Re: Question about “Uppercase” in DerivedCoreProperties.txt
verdy_p at wanadoo.fr
Mon Nov 10 13:08:40 CST 2014
The equivalent of strtolower() and strtoupper() is implemented in all C
libraries I know (yes, including glibc) and I have worked with on various
OSes (and since very long!), even if their names change (because of the
unfortunate lack of standardization about their interaction with C locales).
The standardisation of these two functions should have already been
made since very long, even if the locales support could be limited to the
legacy basic C locale with limited functionality, where these functions
would just scan characters through strings to convert them with toupper()
and to lower(). But then glibc and other libraries wiould have implemented
For now, we still need complex "config" scripts to detect the correct
headers to include, or to provide a basic implementation via various macros.
The standard C++ "string" package could have then used this standard
internally in the methods exposed in its API. I cannot understand this
simple effort was never done on such basic functionality needed and used in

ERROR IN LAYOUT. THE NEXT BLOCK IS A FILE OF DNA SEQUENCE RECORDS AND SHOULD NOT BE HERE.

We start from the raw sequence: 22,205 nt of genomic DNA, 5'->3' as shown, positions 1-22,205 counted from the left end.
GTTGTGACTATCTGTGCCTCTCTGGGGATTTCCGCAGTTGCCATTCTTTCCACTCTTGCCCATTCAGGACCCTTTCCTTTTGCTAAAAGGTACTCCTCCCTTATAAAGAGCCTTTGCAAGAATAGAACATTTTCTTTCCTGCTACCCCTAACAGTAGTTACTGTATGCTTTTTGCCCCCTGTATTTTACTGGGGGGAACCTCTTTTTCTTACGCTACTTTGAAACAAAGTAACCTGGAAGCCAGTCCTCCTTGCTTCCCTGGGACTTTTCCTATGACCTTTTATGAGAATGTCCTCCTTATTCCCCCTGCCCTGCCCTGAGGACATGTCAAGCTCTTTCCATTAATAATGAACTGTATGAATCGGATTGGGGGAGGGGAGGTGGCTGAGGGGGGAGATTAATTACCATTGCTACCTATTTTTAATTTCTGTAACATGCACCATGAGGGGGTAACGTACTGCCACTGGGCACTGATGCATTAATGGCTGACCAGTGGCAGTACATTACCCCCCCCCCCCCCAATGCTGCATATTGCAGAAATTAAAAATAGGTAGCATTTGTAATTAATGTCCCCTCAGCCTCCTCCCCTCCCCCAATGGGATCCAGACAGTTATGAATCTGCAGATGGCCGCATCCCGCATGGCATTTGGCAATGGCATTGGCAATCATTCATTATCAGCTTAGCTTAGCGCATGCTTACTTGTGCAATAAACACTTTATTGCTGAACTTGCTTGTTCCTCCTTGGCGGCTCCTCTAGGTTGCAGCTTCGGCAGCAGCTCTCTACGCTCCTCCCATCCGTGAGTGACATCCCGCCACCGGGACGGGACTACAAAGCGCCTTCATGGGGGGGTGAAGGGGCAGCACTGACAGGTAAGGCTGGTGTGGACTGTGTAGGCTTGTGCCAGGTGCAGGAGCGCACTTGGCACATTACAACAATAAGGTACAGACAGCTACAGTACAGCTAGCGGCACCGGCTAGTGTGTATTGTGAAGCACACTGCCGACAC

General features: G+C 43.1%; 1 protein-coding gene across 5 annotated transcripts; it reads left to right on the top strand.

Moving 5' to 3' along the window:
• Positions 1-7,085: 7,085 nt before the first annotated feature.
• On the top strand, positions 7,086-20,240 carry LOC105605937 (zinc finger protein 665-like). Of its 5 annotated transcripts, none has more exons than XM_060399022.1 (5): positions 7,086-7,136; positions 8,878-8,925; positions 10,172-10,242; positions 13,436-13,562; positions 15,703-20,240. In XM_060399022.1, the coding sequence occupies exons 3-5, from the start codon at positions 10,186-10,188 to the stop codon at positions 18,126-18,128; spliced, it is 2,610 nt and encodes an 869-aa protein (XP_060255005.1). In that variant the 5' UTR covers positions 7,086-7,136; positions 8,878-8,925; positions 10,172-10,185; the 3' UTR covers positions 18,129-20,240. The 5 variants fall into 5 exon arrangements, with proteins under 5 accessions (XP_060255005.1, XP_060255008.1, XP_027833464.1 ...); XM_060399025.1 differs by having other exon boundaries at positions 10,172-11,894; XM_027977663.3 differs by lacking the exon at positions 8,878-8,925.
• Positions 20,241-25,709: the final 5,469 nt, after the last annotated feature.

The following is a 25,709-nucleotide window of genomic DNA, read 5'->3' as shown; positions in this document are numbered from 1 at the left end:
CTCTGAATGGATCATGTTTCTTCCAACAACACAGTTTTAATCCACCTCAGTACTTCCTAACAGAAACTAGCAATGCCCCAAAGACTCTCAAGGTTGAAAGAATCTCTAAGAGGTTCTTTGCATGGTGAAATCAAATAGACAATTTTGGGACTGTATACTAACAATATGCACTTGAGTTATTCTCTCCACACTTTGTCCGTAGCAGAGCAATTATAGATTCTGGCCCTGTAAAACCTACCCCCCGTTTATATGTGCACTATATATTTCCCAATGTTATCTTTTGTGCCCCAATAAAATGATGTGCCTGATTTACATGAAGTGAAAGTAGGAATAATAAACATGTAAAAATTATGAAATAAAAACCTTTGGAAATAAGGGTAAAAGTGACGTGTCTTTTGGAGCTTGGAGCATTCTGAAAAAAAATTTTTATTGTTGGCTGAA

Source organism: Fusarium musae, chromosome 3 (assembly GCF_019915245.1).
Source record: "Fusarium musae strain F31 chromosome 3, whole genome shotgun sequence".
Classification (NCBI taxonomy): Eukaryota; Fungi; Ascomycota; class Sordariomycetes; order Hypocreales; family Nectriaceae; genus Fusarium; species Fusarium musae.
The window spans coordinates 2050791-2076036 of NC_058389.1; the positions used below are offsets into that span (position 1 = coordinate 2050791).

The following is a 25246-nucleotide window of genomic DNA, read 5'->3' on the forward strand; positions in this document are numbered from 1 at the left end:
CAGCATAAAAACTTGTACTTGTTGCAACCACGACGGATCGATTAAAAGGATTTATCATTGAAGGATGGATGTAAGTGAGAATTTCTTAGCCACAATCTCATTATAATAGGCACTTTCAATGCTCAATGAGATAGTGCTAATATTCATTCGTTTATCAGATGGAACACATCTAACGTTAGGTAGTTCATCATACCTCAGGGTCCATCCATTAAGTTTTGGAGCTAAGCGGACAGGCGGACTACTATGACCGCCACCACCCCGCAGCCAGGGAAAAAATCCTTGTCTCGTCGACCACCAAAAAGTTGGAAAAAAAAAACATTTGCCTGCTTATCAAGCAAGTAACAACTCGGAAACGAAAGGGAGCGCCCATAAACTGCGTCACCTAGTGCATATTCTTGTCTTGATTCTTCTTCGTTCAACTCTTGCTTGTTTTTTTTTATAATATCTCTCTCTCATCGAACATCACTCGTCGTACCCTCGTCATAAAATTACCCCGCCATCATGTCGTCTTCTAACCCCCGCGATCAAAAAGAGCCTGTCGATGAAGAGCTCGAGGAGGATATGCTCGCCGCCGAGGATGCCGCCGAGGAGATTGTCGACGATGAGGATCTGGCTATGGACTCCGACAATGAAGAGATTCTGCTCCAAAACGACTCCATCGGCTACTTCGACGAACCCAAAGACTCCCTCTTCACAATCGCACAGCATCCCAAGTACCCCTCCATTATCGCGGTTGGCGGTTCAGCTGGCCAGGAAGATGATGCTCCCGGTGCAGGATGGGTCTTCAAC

almost all softwares and OSes.
2014-11-10 19:55 GMT+01:00 Steffen Nurpmeso <sdaoden at yandex.com>:
> Philippe Verdy <verdy_p at wanadoo.fr> wrote:
> |Successors to convert strings instead of just isolated "characters"
> |they are NOT what we need to handle "texts", they are not even equivalent
> |to Unicode characters, they are just code units, most often 8-bit with
> |"char" or 16-bit only with "wchar_t" !) already exist in all C libraries
> |(including glibc), under different names unfortunately (this is the main
> |cause why there are complex header files trying to find the appropriate
> |name, and providing a "default" basic implementation that just scans
> |individual characters to filter them with tolower and toupper: this is a
> |bad practice,
> glibc is the _only_ standard C library i know of that supports its
> own homebrew functionality regarding the issue (and in a way that
> i personally don't want to and will never work with).
> Even the newest ISO C doesn't give just any hand, so that no ISO C
> programmer can expect to use any standard facility before 2020, if
> that is the time, and then operating systems have to adhere to
> that standard, and then programmers have to be convinced to use
> those functions.
> Until then different solutions will have to be used.
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